DUWAMISH LONGHOUSE. The Duwamish plan to build a longhouse and cultural center on land alongside West Marginal Way as this architectural model shows. Photo by Amber Trillo.

Duwamish Tribe to build longhouse, cultural center

A group of contractors interested in building the $3 million Duwamish Longhouse and Cultural Center on West Marginal Way recently met at tribe headquarters to learn more about the planned project and possibly submit bids, which are due in mid-July.

Construction of the two-story, 6,000-square-foot facility is scheduled to begin in August.

Like many other tribes in the Northwest, the Duwamish Indians lived in what were called longhouses. The cedar structures were longer than they were wide and could be partitioned inside to accommodate families as well as activities. Much of old-time Duwamish life occurred in longhouses.

The new longhouse and cultural center will stand in the 4700 block of West Marginal Way on property the tribe owns. It will be built across the street from Herring's House Park, site of a Duwamish settlement.

"There were 54 longhouses along the water," said Duwamish Tribe Chairperson Cecile Hansen. Chief Seattle lived in a longhouse at the site when he was a boy, she said.

The longhouse section of the new structure will be on the south side of the building, with a main room large enough to feed 200 people. The tribe hopes to establish a dinner theater, where Indian actors, musicians and storytellers could perform, Hansen said.

The tribe's administrative offices and a conference room will be in the northern section of the building too.

The second floor will hold exhibition space to display Duwamish artifacts, some of which are currently at the Museum of History and Industry in Montlake. There will also be scholarly papers and other research materials which students, writers and historians will be able to study.

A collection of recorded interviews of Duwamish elders telling stories about the tribe's past will be available to study too.

The new space also will exhibit contemporary Indian art.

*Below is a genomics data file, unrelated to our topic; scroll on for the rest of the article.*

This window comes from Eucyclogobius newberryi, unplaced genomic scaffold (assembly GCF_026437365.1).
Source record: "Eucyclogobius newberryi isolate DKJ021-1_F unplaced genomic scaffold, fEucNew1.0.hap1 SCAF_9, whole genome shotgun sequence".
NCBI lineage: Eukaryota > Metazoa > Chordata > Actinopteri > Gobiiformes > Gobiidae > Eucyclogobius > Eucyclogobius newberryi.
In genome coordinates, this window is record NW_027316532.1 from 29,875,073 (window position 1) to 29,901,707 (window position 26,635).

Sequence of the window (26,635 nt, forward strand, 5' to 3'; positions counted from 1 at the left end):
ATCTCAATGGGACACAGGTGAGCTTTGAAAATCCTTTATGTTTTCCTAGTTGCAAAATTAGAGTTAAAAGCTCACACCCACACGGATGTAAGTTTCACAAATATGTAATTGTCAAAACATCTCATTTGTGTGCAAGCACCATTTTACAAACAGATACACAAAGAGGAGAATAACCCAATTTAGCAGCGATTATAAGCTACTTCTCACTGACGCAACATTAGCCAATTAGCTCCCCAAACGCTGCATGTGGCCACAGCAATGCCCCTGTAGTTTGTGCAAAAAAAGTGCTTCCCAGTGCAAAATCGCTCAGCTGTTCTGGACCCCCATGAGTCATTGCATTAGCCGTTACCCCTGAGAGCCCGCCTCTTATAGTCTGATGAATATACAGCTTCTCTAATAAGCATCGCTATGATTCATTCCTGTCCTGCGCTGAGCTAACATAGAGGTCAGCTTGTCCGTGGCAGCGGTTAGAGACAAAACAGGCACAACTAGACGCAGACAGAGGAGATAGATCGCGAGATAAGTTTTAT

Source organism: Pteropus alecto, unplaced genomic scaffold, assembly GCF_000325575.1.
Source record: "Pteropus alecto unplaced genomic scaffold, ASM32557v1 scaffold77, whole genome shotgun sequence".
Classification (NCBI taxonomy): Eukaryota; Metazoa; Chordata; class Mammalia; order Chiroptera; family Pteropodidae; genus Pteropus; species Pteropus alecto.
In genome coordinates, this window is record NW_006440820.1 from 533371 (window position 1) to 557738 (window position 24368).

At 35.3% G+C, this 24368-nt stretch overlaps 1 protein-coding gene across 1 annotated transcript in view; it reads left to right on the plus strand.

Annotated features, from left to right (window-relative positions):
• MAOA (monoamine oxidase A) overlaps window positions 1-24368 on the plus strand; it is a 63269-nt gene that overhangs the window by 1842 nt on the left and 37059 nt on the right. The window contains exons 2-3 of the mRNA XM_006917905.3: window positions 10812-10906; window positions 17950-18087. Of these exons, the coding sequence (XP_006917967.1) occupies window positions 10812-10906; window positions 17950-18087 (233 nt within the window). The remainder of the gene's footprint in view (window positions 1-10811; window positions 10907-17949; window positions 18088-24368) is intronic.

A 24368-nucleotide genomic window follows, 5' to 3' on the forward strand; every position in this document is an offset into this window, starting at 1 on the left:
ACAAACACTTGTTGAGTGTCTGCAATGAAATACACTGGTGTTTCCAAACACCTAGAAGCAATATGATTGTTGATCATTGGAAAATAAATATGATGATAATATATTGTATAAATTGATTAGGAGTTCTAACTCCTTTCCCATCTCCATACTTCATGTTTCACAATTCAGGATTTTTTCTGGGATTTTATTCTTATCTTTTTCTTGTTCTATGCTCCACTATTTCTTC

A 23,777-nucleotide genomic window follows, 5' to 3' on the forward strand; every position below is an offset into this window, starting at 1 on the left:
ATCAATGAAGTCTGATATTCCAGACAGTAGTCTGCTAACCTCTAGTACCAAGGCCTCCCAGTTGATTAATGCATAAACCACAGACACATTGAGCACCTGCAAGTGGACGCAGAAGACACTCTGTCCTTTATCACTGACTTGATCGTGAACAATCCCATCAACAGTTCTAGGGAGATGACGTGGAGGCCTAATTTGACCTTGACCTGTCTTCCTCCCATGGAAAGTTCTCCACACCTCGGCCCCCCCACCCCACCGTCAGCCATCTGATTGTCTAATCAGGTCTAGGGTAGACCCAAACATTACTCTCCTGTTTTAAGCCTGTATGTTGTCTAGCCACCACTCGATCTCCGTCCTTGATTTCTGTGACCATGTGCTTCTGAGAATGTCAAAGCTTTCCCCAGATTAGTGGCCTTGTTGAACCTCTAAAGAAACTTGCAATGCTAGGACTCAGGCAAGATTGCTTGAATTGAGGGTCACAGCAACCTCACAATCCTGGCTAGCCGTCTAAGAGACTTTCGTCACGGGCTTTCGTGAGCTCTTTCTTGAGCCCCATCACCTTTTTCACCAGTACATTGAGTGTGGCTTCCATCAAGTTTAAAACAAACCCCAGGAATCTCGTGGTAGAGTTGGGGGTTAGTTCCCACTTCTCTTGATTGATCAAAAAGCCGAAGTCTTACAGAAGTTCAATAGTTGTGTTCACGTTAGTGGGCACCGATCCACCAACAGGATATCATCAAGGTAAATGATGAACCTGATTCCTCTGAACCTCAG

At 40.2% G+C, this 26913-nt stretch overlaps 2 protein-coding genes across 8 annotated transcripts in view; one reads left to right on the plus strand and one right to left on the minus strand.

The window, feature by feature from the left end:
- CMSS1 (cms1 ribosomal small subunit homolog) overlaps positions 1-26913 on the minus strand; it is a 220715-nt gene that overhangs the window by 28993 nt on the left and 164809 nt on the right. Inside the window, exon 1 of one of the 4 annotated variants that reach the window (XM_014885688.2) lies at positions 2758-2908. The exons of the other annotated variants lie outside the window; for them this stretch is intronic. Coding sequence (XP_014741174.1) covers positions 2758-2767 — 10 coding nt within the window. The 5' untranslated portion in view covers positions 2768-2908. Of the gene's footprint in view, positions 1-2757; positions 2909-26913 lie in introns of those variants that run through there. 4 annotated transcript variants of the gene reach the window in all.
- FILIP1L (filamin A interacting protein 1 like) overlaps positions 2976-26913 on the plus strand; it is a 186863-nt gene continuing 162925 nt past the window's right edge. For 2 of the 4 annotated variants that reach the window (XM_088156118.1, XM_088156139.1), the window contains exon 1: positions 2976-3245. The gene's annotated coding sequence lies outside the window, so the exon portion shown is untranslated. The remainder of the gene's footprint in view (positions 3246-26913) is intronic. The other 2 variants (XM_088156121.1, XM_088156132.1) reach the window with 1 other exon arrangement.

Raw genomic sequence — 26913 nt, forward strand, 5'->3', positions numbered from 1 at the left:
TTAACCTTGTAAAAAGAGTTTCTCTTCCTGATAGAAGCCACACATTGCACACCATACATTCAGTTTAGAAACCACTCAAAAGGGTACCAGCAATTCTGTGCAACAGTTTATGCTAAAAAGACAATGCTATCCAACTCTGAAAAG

A large skylight will be positioned to capture not only sunlight but moonlight too.

An integral part of the center's design will be large cedar logs with carvings. "House posts" will represent the main families in the tribe. Carvings will symbolize modern Indian problems such as the pressure to assimilate into the dominant American culture, and figuring out how to carry on Duwamish customs in an urban setting.

Numerous well-known foundations contributed money to the project, including the Bill and Melinda Gates Foundation, the Paul G. Allen Family Foundation and the Annenberg Foundation. The Boeing Co. contributed as did the city of Seattle, King County and the state of Washington.

Among the earliest contributors was the largely West Seattle group Friends of the Duwamish.

The tribe has raised about 90 percent of the $2.96 million the new facility is expected to cost. Cecile Hansen worries people might get complacent while they are still 10 percent short of their goal. Besides, she cautioned, the price of the project is likely to increase because inflation has had a particularly strong effect on the construction industry. Building costs have risen faster than general inflation, she said.

The Duwamish Tribe's homeland is now overrun with Seattleites. The Duwamish have no reservation . They aren't even recognized as a tribe by the U.S. government . Duwamish culture is nearly invisible in its native habitat.

"Down at Fourth and Denny they have (the statue of) the chief with his hand up," Hansen said. "That's it."

She believes the longhouse and cultural center will go a long way toward re-establishing Duwamish culture in Seattle.

"I think this will rise to the level of hope," Hansen said.

Tim St. Clair can be reached at timstc@robinsonnews.com or 932-0300.

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